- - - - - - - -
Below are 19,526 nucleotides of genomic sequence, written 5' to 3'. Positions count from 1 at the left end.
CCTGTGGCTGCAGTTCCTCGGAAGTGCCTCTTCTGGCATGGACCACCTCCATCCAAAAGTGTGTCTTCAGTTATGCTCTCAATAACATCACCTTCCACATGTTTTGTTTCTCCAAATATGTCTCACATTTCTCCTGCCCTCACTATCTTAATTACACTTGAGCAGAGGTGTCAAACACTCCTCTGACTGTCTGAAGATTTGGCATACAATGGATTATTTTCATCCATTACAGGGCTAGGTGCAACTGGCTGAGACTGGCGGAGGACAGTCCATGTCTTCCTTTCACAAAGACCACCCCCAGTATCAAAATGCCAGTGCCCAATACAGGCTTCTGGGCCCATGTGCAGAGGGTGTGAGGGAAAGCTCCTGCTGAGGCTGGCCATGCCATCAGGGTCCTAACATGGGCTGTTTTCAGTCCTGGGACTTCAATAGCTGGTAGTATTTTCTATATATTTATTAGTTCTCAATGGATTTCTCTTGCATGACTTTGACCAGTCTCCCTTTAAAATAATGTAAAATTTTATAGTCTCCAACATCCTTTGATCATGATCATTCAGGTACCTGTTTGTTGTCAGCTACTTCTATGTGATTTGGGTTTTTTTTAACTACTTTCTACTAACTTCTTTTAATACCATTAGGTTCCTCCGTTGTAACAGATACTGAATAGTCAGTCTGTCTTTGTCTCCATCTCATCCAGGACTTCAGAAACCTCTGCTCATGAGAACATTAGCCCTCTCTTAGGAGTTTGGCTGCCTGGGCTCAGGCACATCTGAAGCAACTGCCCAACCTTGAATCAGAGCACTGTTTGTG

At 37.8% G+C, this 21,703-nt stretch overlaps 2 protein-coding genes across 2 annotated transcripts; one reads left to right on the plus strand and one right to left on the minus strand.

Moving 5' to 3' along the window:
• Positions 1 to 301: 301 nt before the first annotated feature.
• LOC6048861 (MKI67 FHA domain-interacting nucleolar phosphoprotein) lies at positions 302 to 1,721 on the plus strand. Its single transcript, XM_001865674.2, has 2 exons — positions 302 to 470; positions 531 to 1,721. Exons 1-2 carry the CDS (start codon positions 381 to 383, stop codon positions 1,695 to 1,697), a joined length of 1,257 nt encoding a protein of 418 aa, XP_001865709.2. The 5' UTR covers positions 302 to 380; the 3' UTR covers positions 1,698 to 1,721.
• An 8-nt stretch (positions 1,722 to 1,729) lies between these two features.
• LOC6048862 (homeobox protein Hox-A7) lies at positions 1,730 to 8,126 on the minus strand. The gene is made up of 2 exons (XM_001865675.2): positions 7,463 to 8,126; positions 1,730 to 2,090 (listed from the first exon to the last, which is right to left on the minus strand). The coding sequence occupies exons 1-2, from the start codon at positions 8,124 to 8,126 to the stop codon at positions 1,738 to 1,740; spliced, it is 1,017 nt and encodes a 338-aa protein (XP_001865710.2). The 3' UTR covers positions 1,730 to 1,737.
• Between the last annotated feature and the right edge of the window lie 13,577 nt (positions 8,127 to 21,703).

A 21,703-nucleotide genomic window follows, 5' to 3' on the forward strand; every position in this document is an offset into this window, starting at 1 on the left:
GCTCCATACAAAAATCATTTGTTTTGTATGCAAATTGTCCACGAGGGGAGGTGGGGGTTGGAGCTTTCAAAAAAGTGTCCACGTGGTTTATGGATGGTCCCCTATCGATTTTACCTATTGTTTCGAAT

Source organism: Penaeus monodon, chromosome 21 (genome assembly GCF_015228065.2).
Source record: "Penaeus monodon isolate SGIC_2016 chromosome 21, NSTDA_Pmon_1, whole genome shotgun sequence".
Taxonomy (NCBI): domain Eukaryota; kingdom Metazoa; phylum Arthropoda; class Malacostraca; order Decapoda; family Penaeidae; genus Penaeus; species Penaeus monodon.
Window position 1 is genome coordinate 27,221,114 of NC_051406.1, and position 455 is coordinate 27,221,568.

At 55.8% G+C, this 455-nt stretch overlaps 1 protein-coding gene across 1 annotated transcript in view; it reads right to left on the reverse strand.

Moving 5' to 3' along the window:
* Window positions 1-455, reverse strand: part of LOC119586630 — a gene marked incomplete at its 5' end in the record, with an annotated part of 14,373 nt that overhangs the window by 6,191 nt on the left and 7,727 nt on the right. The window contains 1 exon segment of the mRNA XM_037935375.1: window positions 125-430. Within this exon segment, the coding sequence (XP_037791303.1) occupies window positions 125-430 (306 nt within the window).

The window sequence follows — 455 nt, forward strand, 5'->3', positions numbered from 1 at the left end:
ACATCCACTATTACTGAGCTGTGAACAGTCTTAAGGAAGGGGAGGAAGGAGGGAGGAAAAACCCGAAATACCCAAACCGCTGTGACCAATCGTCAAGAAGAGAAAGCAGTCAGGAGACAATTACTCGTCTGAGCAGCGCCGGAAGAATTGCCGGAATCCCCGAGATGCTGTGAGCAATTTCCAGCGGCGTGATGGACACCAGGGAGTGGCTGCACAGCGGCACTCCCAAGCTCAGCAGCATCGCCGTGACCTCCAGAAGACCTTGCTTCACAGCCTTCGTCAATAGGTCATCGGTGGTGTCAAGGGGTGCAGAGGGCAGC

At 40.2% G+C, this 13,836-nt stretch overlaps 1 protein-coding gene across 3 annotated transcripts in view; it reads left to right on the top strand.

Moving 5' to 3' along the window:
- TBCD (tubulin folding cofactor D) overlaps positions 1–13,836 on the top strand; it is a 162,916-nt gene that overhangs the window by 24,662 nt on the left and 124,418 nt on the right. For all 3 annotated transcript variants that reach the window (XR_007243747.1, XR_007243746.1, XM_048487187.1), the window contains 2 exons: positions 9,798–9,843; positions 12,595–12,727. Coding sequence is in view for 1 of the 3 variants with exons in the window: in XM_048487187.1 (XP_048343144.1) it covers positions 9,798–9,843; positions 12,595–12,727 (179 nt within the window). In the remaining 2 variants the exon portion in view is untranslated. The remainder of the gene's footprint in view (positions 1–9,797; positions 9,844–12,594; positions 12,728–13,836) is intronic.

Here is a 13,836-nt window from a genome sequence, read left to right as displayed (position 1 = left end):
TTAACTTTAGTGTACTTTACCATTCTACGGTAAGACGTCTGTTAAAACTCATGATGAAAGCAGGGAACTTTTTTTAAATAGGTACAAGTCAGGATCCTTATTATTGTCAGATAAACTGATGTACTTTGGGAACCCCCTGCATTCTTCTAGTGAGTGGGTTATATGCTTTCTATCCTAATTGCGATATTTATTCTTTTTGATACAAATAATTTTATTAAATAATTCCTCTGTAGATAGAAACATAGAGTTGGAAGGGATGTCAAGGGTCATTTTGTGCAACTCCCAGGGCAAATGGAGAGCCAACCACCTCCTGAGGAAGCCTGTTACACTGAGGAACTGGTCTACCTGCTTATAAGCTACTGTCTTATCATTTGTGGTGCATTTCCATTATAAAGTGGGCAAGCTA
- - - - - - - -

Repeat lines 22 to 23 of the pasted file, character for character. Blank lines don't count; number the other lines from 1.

Moving 5' to 3' along the window:
- TBCD (tubulin folding cofactor D) overlaps positions 1–13,836 on the top strand; it is a 162,916-nt gene that overhangs the window by 24,662 nt on the left and 124,418 nt on the right. For all 3 annotated transcript variants that reach the window (XR_007243747.1, XR_007243746.1, XM_048487187.1), the window contains 2 exons: positions 9,798–9,843; positions 12,595–12,727. Coding sequence is in view for 1 of the 3 variants with exons in the window: in XM_048487187.1 (XP_048343144.1) it covers positions 9,798–9,843; positions 12,595–12,727 (179 nt within the window). In the remaining 2 variants the exon portion in view is untranslated. The remainder of the gene's footprint in view (positions 1–9,797; positions 9,844–12,594; positions 12,728–13,836) is intronic.